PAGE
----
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Last Updated: Monday, 3 July 2006, 10:07 GMT 11:07 UK
Cinema detective to tackle piracy
Scene from the film X-Men: The Last Stand
Fact says copies of the latest X-Men film came from the UK
The UK is to get a cinema investigator to tackle the crime of recording films in cinemas to be sold as pirate DVDs.

The investigator, a former police officer, will train cinema staff and examine incidents where recording equipment has been used in cinemas.

Film piracy has grown in the UK as more major movies gain a simultaneous worldwide release, said the Federation Against Copyright Theft (Fact).

The new role was funded by UK film distribution companies.

"Films have never been more vulnerable to rip-off copying," said the Chief Executive of the UK Film Distributors' Association (FDA), Mark Batey.

"We believe the appointment is very timely."


Pirates of the Caribbean will be available to the public by Thursday
Raymond Leinster, Director General, Fact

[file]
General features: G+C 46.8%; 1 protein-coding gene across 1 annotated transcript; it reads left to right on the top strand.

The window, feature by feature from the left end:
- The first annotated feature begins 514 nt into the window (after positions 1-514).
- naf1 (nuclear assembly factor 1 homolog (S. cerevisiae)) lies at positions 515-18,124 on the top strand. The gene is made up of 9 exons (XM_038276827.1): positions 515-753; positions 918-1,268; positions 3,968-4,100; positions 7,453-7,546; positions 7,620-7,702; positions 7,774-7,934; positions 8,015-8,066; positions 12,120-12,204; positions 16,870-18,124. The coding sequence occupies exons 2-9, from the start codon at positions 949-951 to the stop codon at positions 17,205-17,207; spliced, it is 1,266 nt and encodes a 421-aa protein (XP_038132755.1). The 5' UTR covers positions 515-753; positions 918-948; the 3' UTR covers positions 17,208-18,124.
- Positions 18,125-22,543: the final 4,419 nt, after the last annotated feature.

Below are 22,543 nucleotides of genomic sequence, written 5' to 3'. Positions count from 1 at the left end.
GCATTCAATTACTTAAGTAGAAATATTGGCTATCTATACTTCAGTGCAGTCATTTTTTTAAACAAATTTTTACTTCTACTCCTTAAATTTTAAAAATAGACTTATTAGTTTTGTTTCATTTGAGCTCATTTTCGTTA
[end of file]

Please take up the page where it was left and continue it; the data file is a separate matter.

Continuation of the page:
According to Fact, UK cinemas have been the source for pirate DVDs of blockbuster films like X-Men: The Last Stand, and Harry Potter and the Goblet of Fire.

"In recent months it became apparent that the worldwide release strategy made films vulnerable to camcording in the UK," said the organisation's director general, Raymond Leinster.

Mr Leinster says the pirates are sophisticated, and use the internet to distribute films globally.

"Pirates of the Caribbean, which has its premiere tonight in London, will be available to the public by Thursday."

"The first copy is traditionally posted online," he continued. "Digital infrastructure will, within many hours, disseminate that on a global basis."

Fact says the new investigator will educate cinema staff on how to detect people using digital camcorders, and advise them on how to disrupt the recording.

His appointment comes days after the FBI arrested 13 suspected film pirates in New York.

The FBI said those arrested had been operating since 1999, while industry officials alleged they were responsible for nearly half of all illicit recordings made in America.

In 2005, Fact seized more than 2 million illegal DVDs in the UK. It says film piracy generates around 270m per year for criminals.

It claims the film industry loses more than 810m per year in lost sales and cinema admissions from piracy and illegal downloads.

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